Figure 1
 Expression of signaling molecules during early stages of pituitary development. Schematic representation of different stages of pituitary development (a–d). In situ hybridization analysis for BMP4, FGF8, Wnt5a, BMP2, Wnt4, Sonic hedgehog ...

In vitro requirement for ventral diencephalon in pituitary development

To further investigate the role of the ventral diencephalon in Rathke’s pouch development, we established a ventral diencephalon/Rathke’s pouch organ coculture system. Isolation and culturing of Rathke’s pouch explants from E9.5 embryos required cocultivation with ventral diencephalon from the same stage to achieve ACTH, Pit-1, and αGSU cell phenotypes (Fig. 2Aa,e,i); coculturing under identical conditions with COS cells could not replace this activity (Fig. 2Ac,g,k); only few ACTH-positive cells were detectable (Fig. 2Ac). In contrast, Rathke’s pouch cell explants from E10.5 embryos were capable of generating ACTH, Pit-1, and αGSU cell lineages, whether cultured in the presence or in the absence of the ventral diencephalon (Fig. 2Ab,d,f,h,j,l). These results imply that at ~E10.5, the pituitary gland switches from an extrinsic (ventral diencephalon) to intrinsic (Rathke’s pouch) signaling mode that is required for cell lineage specification.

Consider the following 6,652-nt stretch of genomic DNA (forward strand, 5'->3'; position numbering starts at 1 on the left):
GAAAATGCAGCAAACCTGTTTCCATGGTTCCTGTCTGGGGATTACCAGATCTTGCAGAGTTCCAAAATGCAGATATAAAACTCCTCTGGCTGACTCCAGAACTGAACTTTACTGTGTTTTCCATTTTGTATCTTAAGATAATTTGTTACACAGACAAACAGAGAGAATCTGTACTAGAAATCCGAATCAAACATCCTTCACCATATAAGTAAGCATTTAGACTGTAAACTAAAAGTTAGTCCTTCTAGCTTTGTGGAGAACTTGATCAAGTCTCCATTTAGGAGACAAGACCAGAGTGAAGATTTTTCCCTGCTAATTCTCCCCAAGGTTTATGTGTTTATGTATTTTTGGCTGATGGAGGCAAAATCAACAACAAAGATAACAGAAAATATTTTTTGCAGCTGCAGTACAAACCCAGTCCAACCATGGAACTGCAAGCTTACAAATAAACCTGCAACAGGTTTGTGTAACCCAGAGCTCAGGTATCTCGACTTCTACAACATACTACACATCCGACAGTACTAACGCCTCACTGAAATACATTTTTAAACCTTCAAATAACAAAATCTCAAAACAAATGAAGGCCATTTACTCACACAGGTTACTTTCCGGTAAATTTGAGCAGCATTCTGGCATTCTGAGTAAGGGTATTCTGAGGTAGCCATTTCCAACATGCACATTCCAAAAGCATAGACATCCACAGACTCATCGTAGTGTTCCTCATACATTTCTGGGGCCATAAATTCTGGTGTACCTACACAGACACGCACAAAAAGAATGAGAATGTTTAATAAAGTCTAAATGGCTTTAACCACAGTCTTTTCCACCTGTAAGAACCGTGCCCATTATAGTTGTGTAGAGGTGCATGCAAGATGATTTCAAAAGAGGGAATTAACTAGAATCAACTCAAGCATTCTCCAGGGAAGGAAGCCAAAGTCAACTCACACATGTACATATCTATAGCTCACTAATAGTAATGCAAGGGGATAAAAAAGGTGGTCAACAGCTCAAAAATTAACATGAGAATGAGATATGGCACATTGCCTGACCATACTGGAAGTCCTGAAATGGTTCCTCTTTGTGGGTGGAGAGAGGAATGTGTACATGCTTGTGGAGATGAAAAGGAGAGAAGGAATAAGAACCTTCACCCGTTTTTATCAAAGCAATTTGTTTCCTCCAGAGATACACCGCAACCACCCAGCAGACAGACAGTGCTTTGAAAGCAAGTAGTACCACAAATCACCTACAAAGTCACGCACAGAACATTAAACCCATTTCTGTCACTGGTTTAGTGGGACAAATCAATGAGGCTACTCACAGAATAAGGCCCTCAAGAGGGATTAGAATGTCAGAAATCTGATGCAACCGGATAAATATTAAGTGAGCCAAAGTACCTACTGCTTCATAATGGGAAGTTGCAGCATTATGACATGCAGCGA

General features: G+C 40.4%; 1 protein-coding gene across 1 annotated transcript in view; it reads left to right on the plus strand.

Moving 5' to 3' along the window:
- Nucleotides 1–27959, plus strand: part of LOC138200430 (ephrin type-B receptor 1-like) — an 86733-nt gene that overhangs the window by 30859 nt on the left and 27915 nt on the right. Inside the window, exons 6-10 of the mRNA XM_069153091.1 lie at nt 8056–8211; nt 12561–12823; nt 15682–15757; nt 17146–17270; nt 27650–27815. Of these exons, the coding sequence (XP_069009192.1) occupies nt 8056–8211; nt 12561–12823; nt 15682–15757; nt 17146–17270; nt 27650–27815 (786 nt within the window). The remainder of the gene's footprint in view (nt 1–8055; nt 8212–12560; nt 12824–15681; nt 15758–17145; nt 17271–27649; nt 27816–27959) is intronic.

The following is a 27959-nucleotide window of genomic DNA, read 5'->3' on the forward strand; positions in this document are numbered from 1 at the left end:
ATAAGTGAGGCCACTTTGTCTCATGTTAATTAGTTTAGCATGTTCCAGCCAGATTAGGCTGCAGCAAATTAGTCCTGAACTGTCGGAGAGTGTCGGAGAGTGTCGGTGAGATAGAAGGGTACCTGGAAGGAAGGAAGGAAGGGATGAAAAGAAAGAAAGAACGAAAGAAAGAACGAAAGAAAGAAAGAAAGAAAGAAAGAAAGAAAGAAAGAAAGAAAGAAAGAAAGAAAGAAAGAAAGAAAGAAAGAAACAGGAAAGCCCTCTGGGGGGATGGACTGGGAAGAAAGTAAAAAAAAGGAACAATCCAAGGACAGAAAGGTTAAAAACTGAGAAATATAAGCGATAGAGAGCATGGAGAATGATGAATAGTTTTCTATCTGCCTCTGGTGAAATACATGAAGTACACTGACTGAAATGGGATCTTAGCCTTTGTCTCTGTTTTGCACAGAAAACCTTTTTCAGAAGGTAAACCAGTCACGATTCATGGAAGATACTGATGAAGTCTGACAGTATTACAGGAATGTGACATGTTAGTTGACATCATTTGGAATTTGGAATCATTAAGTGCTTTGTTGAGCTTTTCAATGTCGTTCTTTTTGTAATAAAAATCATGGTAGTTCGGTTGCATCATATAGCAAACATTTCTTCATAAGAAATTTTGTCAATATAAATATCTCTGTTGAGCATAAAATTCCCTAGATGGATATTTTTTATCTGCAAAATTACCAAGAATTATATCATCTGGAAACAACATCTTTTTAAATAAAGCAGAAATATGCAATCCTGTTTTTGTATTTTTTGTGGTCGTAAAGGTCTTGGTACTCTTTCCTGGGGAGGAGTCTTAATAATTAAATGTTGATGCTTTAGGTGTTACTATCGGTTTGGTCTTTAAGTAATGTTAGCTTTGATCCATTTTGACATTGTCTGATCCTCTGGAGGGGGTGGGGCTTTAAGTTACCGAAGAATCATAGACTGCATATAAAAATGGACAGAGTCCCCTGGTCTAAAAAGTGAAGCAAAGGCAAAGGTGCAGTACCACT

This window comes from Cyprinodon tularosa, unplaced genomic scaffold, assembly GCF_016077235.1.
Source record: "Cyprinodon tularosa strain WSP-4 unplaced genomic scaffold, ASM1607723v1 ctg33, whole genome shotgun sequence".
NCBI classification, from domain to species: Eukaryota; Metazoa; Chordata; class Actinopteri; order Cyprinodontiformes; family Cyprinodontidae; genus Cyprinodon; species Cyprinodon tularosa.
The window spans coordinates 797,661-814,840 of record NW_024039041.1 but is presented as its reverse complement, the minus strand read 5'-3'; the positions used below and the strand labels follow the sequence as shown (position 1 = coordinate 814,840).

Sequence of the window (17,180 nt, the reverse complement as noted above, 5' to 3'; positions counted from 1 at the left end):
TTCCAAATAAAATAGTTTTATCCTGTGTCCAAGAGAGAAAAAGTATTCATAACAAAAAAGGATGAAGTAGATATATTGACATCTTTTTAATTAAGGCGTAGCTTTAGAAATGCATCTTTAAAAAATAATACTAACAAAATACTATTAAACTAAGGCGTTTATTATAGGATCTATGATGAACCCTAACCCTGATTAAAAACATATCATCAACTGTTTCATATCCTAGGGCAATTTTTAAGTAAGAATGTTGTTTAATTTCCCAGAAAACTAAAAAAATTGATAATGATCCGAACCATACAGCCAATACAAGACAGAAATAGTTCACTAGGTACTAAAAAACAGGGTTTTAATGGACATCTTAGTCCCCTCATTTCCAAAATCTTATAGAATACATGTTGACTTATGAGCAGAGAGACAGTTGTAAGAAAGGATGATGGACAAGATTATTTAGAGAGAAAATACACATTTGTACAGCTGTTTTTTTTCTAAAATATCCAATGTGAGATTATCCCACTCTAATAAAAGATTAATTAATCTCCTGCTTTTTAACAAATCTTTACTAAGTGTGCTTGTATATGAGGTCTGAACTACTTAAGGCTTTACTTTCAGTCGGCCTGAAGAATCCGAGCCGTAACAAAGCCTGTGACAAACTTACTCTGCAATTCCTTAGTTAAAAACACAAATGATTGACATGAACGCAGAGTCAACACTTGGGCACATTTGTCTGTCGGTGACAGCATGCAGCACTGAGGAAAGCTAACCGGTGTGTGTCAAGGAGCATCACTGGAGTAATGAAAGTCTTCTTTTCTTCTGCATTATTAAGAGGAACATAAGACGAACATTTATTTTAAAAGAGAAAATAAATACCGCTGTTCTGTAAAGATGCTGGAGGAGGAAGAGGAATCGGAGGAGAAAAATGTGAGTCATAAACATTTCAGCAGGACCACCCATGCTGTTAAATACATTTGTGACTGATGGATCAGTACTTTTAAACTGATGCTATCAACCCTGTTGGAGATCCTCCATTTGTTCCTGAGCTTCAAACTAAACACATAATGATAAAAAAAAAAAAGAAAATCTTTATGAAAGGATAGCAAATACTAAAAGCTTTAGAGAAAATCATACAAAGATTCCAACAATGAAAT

To investigate whether BMP4 or Wnt5a activity alone or together was sufficient to induce the α-glycoprotein subunit (αGSU) in E9.5 Rathke’s pouch explants, we cultured E9.5 Rathke’s pouch explants together with COS cells that were transfected with cytomegalovirus (CMV)-based expression vectors containing BMP4, Wnt5a, Shh, or FGF8 cDNAs, alone or in all possible dual combinations. Whereas BMP4, or to a lesser extend Wnt5a alone were only sporadically able to induce αGSU in the coculture system (Fig. 2Bf,g); the combination of BMP4 with Wnt5a was able to consistently induce robust expression of αGSU in these explants (Fig. (Fig.2B2B h). However, the coculture system proved unable to faithfully reproduce all aspects of later temporal events in pituitary development. For example, few TSHβ-producing cells were observed, even though Pit-1 expression was detected and growth-hormone-positive cells consistently appeared in these cultures. It is therefore likely that the coculture system does not fully maintain all of the three dimensional aspects of normal development, compelling in vivo experiments to evaluate signaling control of the entire process of pituitary organogenesis.